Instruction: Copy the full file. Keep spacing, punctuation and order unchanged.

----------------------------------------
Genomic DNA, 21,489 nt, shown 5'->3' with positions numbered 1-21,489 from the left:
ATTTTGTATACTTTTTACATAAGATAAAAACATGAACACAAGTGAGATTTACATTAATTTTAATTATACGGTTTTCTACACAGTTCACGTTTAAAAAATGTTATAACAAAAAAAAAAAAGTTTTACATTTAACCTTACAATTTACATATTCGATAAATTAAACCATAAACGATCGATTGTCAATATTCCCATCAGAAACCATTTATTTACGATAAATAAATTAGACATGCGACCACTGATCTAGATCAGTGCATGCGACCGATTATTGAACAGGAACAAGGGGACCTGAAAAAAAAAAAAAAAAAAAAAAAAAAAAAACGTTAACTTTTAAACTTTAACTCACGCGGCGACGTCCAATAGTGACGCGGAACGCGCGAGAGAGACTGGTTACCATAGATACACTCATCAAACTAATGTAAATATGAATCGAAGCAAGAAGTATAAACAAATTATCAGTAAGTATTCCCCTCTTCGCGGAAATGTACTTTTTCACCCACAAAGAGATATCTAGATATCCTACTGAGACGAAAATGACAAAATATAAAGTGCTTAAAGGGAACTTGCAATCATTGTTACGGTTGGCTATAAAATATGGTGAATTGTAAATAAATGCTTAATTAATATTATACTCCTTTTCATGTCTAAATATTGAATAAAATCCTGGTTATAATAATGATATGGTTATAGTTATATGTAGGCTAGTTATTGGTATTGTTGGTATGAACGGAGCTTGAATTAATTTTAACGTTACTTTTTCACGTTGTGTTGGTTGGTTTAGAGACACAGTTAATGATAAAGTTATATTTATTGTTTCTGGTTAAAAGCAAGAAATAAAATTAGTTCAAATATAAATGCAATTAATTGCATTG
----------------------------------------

Genomic DNA, 21,489 nt, shown 5'->3' with positions numbered 1-21,489 from the left:
ATTTTGTATACTTTTTACATAAGATAAAAACATGAACACAAGTGAGATTTACATTAATTTTAATTATACGGTTTTCTACACAGTTCACGTTTAAAAAATGTTATAACAAAAAAAAAAAAGTTTTACATTTAACCTTACAATTTACATATTCGATAAATTAAACCATAAACGATCGATTGTCAATATTCCCATCAGAAACCATTTATTTACGATAAATAAATTAGACATGCGACCACTGATCTAGATCAGTGCATGCGACCGATTATTGAACAGGAACAAGGGGACCTGAAAAAAAAAAAAAAAAAAAAAAAAAAAAAACGTTAACTTTTAAACTTTAACTCACGCGGCGACGTCCAATAGTGACGCGGAACGCGCGAGAGAGACTGGTTACCATAGATACACTCATCAAACTAATGTAAATATGAATCGAAGCAAGAAGTATAAACAAATTATCAGTAAGTATTCCCCTCTTCGCGGAAATGTACTTTTTCACCCACAAAGAGATATCTAGATATCCTACTGAGACGAAAATGACAAAATATAAAGTGCTTAAAGGGAACTTGCAATCATTGTTACGGTTGGCTATAAAATATGGTGAATTGTAAATAAATGCTTAATTAATATTATACTCCTTTTCATGTCTAAATATTGAATAAAATCCTGGTTATAATAATGATATGGTTATAGTTATATGTAGGCTAGTTATTGGTATTGTTGGTATGAACGGAGCTTGAATTAATTTTAACGTTACTTTTTCACGTTGTGTTGGTTGGTTTAGAGACACAGTTAATGATAAAGTTATATTTATTGTTTCTGGTTAAAAGCAAGAAATAAAATTAGTTCAAATATAAATGCAATTAATTGCATTG